Often times, to find a graveyard, especially in New England, you only need to locate old church steeples. Generally the residents would create cemeteries in the center of town and/ or near a church. Not carefully planned, they grew “organically” with the oldest markers in the center and expanded as needed to the outer perimeters over the years.
The Maple Tree
As you approach the North Cemetery you can’t help but notice a spectacular giant maple tree near the entrance. Recently I had the pleasure of reading a heartfelt essay by a former Gill resident Sophie Margola with deep roots to our town. Her writing talks about her dad driving her to school in the mornings and her memories of this daily ritual in this small town that she grew to love…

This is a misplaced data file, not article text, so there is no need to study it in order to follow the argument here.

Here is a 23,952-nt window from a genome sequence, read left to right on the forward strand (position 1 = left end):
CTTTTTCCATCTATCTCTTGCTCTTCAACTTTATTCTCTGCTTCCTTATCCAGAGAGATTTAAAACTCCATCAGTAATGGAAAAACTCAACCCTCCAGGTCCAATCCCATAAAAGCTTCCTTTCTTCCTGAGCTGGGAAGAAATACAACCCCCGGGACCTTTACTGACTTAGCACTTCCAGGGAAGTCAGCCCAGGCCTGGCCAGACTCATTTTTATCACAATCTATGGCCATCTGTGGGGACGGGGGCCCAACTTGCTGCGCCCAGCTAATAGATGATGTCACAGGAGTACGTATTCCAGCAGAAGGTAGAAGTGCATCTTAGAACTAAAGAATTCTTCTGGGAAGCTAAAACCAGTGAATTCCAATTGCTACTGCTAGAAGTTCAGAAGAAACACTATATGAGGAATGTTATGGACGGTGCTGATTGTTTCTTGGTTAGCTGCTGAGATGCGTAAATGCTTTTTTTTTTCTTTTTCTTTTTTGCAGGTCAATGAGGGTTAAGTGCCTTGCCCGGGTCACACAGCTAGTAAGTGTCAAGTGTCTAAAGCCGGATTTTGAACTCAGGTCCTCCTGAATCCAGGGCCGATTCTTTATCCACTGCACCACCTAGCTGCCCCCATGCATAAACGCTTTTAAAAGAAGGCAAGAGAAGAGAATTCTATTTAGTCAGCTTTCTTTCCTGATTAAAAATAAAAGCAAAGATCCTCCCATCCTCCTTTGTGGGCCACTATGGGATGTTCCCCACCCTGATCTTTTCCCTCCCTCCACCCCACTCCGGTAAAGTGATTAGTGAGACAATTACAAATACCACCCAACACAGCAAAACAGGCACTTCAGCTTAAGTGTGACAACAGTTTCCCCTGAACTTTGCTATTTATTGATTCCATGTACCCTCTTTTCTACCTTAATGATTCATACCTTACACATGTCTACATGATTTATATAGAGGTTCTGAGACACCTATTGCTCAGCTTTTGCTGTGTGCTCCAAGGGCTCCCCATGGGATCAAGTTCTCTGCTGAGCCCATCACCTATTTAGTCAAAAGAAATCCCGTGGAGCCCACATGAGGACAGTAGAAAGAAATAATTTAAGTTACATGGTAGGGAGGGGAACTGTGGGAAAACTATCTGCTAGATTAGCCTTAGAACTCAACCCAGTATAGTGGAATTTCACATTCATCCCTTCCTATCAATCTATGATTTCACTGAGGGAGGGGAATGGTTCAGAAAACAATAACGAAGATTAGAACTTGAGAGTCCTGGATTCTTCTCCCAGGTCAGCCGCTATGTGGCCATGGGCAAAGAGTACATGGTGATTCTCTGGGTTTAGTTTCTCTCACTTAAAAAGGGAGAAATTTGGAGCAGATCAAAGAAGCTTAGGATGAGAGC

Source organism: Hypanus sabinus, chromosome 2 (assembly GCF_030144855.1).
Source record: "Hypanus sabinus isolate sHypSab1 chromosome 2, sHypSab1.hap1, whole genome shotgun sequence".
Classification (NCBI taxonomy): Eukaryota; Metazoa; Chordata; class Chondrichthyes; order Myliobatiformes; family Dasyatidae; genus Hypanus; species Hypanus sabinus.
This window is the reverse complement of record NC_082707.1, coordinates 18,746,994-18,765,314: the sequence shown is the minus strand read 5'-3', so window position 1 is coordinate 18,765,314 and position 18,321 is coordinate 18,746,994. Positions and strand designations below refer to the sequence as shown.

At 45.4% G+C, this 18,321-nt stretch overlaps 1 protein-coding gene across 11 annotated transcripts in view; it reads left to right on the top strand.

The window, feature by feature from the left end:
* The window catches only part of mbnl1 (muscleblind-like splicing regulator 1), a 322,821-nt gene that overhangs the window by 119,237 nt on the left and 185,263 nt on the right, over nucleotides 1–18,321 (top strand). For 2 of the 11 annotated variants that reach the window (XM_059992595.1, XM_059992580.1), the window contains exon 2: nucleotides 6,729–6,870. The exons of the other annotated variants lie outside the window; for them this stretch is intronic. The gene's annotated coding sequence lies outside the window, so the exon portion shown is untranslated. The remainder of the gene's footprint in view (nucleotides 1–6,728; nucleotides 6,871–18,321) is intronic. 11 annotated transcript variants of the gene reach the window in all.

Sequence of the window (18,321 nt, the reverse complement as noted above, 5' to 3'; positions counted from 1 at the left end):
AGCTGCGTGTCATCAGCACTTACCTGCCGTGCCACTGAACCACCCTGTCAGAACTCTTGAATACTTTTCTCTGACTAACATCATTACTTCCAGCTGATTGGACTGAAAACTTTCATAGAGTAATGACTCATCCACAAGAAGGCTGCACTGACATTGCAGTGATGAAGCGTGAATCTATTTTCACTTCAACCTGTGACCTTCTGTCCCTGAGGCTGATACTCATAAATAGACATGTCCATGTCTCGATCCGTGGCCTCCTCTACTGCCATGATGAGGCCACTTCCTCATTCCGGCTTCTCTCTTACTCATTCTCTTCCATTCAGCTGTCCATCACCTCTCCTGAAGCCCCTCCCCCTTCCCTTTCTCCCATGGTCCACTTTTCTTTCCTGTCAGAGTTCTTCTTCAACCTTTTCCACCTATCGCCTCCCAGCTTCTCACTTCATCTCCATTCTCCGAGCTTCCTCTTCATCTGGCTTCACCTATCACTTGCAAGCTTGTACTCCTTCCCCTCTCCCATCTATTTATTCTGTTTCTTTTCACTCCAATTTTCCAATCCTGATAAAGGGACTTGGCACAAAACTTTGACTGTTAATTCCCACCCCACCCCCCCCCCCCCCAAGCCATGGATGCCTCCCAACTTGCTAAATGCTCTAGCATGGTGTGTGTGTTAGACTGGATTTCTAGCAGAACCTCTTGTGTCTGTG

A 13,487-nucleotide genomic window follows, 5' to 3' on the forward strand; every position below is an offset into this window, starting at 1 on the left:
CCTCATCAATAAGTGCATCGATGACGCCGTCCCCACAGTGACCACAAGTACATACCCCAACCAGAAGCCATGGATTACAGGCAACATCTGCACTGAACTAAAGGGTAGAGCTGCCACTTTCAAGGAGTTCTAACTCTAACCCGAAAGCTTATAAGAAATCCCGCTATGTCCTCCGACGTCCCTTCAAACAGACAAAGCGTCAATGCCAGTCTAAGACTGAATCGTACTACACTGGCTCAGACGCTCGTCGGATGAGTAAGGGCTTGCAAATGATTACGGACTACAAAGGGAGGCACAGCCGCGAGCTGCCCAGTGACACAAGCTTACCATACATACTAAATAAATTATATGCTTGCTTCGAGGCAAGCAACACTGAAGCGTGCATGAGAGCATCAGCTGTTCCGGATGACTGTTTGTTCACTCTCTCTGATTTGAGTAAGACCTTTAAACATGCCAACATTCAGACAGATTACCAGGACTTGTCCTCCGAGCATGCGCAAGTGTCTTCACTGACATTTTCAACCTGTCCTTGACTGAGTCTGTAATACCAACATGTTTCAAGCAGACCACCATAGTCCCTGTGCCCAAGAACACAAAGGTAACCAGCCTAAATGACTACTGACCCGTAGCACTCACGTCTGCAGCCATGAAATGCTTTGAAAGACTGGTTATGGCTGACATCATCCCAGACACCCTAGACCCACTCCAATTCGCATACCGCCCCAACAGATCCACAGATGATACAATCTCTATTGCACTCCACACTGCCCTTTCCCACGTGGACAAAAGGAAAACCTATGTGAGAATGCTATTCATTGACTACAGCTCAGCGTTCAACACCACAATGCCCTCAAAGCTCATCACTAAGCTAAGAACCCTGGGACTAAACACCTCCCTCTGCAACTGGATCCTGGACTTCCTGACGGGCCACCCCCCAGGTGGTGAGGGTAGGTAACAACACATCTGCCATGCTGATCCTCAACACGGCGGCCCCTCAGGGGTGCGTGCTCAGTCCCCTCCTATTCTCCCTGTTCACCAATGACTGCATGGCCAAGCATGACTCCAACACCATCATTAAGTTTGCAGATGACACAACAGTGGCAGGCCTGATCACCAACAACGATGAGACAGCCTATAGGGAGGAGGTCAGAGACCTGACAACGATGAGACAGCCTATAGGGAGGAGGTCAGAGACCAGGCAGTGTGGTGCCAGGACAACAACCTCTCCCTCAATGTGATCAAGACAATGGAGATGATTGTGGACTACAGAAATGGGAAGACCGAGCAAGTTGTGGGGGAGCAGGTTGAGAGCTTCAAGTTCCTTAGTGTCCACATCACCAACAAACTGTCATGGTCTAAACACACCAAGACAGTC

“...I’ve lived in the same town, in the same home my whole life. Growing up, the drive to my quaint elementary school took no longer than ten minutes, but I always refused to take the bus—riding with dad was one of my favorite things, so he would take me, backpack in hand, nearly every day. Sitting in the back seat of his silver Toyota Avalon, I would lean against the window, cheek pressed on the glass. It took us four left turns and two right turns to get to school. The houses in Gill are few- and far-between, so I would just gaze out at the landscape. We would drive down the only main road in town, passing dew kissed fields and thick tree lines. I would always wonder what lived deep in those forests. In the earliest morning drives I would see groups of deer flocking together, nose down in the wide-open fields. They called these thick woods home—this untouched, unexplored world…..